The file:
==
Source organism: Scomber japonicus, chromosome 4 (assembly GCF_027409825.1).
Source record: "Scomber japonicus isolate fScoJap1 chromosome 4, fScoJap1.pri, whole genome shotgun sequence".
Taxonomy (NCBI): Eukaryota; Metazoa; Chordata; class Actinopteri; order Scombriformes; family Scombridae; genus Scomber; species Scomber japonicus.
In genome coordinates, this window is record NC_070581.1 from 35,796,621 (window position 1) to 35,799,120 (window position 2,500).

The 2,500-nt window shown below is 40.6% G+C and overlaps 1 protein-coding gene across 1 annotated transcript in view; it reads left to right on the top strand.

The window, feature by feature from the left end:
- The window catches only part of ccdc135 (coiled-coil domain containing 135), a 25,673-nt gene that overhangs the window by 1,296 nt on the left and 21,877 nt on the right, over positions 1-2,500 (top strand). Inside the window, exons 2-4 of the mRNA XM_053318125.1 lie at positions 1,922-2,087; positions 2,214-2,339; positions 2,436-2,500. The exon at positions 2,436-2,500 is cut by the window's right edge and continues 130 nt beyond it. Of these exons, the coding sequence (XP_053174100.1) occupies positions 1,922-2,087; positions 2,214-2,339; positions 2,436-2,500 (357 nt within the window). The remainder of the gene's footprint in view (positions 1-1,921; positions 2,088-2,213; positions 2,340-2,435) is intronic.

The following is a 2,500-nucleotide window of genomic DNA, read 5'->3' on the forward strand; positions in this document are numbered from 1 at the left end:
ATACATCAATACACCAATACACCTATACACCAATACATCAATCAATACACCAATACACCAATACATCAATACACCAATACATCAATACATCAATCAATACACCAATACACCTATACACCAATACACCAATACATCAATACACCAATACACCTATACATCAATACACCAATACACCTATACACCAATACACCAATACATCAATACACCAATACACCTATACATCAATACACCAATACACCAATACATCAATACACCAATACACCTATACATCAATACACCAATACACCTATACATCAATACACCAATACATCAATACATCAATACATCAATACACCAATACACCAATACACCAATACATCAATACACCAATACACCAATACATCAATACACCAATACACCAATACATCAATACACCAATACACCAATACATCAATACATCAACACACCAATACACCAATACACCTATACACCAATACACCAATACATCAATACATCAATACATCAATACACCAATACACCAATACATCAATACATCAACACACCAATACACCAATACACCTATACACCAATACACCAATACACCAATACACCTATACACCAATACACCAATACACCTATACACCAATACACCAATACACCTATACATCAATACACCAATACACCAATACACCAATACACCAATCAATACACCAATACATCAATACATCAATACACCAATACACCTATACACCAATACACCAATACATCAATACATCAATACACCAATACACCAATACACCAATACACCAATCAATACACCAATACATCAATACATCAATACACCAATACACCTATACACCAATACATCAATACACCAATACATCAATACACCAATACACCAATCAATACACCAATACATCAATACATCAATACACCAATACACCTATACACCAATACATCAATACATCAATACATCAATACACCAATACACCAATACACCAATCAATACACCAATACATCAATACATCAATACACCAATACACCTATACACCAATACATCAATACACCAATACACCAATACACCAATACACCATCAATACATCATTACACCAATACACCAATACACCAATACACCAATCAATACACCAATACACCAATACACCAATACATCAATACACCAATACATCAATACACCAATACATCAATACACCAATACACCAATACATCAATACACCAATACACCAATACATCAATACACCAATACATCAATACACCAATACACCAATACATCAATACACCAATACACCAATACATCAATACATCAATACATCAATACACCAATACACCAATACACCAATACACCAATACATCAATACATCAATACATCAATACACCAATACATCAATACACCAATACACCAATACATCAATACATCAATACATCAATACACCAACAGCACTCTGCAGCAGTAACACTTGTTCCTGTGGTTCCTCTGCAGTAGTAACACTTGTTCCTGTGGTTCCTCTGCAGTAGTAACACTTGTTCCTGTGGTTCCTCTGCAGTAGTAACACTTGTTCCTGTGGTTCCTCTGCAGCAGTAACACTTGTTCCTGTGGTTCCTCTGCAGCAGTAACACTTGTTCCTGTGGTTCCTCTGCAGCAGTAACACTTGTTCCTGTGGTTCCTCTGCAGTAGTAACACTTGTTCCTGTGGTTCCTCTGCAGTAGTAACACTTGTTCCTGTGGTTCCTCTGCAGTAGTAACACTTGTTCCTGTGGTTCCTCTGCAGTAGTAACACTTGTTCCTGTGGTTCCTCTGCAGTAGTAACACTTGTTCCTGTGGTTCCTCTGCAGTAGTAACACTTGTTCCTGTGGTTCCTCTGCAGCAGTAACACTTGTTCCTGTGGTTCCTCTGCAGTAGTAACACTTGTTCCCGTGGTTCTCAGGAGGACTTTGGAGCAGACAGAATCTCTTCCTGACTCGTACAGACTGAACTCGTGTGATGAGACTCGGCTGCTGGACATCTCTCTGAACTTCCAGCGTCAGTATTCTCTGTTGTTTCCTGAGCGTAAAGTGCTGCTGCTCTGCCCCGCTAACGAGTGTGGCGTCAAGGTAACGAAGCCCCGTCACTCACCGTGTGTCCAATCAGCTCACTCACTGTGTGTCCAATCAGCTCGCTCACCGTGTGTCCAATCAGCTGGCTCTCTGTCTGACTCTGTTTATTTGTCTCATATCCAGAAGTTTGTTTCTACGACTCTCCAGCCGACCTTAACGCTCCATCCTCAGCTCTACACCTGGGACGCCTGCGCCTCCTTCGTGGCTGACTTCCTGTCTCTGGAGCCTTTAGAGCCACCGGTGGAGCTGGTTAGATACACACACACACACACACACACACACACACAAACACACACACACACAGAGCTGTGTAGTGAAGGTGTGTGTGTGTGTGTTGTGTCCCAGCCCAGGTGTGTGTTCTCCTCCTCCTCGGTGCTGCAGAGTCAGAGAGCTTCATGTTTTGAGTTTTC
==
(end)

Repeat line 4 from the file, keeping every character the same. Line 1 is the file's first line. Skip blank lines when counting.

In genome coordinates, this window is record NC_070581.1 from 35,796,621 (window position 1) to 35,799,120 (window position 2,500).